The learning losses during remote school have yet to be tallied, but they are believed to be significant for children in low-income families, who were already, as a group, academically behind. Data from an online math program called Zearn shows that students in high-income Zip codes have made more progress than is typical since January, meaning they used the program more than they normally would have, while those in low-income areas decreased their use, according to an analysis by Opportunity Insights, a research and policy institute based at Harvard University. Before the pandemic, high- and low-income students progressed through the program at similar rates.
“We are losing them,” said Atlanta Schools Superintendent Lisa Herring. “We have a responsibility to start to do as much as we can, as safely as possible, to not completely lose them before the close of this semester.”
Still, rising case counts persuaded her district to postpone the restart from later this month to January.
In Broward County, Fla., the schools have offered one of the most successful online education programs in the country, with years-long investment in online learning. But Superintendent Robert Runcie said in-person classes remain the gold standard. As in other districts in Florida, campuses in Broward are now open.
“There’s nothing good about being in the situation where we couldn’t open our schools,” Runcie said.
Some districts are starting small, with just a handful of students with special needs. In San Diego, elementary school teachers identified children struggling the most with online learning and invited them back into classrooms for lessons and special services, said Superintendent Cindy Marten. In-person classes for these students began last week.
“We like to say in our district, ‘If you can’t reach ’em, you can’t teach ’em,’ so let’s bring them in,” she said.
Marten said the district has taken precautions advised by a team at the University of California at San Diego, including keeping students six feet apart from one another, checking symptoms, placing dividers in classrooms, and setting up sanitation and hand-washing stations.
In some schools, too, she said, classrooms have been set up outside. “It is San Diego, after all,” Marten said.
There are no set dates for other students to return to school, she said, and there won’t be until the district sees how the limited program now underway goes. “It’s like we are crossing a fast-moving river and stepping on the first stone,” she said.
Open, then closed
In many parts of the country, schools have opened and then closed after coronavirus exposures.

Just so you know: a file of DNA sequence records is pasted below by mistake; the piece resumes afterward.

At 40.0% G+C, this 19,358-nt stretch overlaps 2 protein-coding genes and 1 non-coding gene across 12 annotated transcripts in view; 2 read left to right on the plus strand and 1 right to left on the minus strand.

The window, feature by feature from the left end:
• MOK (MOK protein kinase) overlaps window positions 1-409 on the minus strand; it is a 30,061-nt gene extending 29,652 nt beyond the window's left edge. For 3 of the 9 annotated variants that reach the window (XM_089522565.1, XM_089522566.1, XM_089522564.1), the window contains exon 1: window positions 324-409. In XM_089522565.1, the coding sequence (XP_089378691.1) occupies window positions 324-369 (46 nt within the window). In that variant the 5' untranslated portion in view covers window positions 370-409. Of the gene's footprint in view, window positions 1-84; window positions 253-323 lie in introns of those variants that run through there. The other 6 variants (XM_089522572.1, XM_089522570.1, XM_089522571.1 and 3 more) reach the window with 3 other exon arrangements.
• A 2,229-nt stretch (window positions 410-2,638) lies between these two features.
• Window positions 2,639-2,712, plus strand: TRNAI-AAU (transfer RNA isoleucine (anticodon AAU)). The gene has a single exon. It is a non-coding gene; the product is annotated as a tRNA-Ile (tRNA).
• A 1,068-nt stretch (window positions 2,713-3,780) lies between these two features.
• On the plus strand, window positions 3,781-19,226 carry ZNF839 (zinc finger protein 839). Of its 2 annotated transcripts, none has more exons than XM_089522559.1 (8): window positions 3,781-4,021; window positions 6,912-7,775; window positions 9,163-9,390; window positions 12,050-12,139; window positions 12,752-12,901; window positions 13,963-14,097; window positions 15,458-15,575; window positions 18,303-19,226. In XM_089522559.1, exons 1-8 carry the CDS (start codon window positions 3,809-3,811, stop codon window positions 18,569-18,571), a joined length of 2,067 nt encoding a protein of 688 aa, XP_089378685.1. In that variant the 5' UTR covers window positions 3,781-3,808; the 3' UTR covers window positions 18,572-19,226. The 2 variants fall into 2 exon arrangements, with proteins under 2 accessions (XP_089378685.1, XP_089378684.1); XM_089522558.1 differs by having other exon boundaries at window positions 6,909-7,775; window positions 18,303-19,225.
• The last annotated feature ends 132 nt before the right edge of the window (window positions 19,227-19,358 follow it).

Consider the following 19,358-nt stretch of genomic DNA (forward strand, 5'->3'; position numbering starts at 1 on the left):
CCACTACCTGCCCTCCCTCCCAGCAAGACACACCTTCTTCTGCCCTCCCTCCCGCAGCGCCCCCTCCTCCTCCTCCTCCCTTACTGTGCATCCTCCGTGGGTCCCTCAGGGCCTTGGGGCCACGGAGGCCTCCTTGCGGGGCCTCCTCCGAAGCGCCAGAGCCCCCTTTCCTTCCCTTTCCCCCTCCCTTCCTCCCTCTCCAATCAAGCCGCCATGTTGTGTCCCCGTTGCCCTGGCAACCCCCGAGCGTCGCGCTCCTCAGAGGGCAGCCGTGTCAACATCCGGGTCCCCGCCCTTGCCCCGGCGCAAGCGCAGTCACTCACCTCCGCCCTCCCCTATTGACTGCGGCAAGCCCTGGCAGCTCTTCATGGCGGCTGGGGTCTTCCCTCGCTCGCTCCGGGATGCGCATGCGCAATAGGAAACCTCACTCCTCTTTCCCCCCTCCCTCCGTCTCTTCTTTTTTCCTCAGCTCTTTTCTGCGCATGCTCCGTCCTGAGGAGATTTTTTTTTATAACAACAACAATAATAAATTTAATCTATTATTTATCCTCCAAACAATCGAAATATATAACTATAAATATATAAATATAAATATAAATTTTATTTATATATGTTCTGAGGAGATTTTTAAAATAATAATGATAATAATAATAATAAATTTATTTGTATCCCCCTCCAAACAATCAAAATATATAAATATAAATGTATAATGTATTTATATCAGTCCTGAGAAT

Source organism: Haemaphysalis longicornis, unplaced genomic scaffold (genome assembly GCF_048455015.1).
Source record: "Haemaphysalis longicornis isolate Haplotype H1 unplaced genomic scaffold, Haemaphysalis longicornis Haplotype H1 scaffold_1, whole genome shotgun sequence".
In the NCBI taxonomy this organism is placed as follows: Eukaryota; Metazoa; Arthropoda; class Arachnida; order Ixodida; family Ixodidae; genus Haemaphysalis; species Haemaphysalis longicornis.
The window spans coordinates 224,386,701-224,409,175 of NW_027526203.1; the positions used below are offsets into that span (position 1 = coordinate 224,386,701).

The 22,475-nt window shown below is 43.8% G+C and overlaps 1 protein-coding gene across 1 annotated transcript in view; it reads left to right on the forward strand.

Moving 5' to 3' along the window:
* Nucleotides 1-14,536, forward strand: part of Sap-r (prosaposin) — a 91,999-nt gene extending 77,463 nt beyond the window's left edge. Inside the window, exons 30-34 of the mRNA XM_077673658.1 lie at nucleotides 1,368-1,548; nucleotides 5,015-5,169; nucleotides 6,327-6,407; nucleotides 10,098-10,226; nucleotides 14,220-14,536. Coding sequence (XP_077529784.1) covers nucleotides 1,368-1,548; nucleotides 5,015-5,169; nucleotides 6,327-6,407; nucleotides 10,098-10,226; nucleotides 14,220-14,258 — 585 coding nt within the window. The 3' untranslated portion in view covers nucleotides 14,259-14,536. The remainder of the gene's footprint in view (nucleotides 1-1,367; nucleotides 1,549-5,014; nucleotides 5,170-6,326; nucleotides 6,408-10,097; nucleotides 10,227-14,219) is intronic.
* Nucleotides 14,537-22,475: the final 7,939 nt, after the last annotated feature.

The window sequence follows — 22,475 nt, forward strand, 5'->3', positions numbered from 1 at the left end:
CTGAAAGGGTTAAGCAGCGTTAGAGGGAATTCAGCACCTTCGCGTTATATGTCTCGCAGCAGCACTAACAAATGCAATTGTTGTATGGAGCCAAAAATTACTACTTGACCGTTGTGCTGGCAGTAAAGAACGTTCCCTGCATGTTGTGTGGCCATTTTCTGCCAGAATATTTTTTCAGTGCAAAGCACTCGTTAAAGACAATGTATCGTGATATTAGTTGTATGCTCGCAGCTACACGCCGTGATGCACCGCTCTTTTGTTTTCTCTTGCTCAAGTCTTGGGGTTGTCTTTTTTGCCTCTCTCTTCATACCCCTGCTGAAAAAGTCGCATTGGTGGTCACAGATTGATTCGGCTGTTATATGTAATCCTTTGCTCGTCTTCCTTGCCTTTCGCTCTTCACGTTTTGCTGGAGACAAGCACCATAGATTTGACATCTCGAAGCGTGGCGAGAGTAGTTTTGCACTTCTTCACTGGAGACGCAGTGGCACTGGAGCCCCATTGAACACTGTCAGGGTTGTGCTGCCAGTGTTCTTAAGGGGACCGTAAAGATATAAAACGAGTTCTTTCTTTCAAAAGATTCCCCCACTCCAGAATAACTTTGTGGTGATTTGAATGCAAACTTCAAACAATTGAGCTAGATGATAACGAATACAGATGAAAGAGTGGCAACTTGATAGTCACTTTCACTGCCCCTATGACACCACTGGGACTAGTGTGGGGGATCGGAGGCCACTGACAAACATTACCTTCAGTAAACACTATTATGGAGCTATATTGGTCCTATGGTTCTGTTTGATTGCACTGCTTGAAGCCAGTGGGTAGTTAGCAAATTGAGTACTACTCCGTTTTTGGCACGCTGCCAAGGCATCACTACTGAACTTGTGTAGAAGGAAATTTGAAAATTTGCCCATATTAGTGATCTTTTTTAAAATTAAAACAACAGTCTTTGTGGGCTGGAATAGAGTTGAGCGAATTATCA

New York City’s school district, the largest in the nation, became the first big-city system to reopen, with most of the 1.1 million students choosing to attend in person. Then some schools were forced to shut after cases spiked in ultra-Orthodox Jewish communities, where residents had ignored social distancing and other health protocols.
In Jefferson County, Ky., where Louisville is located, the school district has been planning to start reopening this week, but coronavirus cases are rising in the community, so that date probably will be pushed back, a spokesman said. Boston has opened classrooms for high-need students but delayed a phased reopening for others after virus rates rose in the city.
Other large districts have no plans to reopen. They include the country’s second largest, the Los Angeles Unified School District, which is offering in-person tutoring for some students but not regular school, and the third largest, Chicago Public Schools, where there is no in-person learning.
In Chicago, efforts to open buildings have run into opposition from the Chicago Teachers Union, which argues it would not be safe. The union’s complaint went to a formal arbitration, which the union won. The district is appealing. Meanwhile, the union is suggesting that it could strike if teachers are ordered back into classrooms.
In D.C., union pressures are also at work. The public schools plan to allow small groups of elementary school students back into classrooms next month, a total of about 7,000 students who are homeless, are learning English as a second language or have special education needs. Buildings also will be open to other students who will participate in remote school while being supervised by nonteaching staff.
The Washington Teachers Union had laid out a set of sweeping demands to return to in-person teaching, including hazard pay and an end to teacher evaluations. The teachers later dropped many of those demands, but they are insisting on some authority to help determine whether buildings have met a set of negotiated safety standards.
And in Baltimore County, Md., the school district plans to bring back students with physical and developmental special needs to four schools next month, but pressure from teachers may change that, said spokesman Brandon Oland.
“The teachers at those schools have been expressing their concerns, so I’m not sure what that’s going to mean for the plan,” he said. “What I’ve learned is the plan can change.”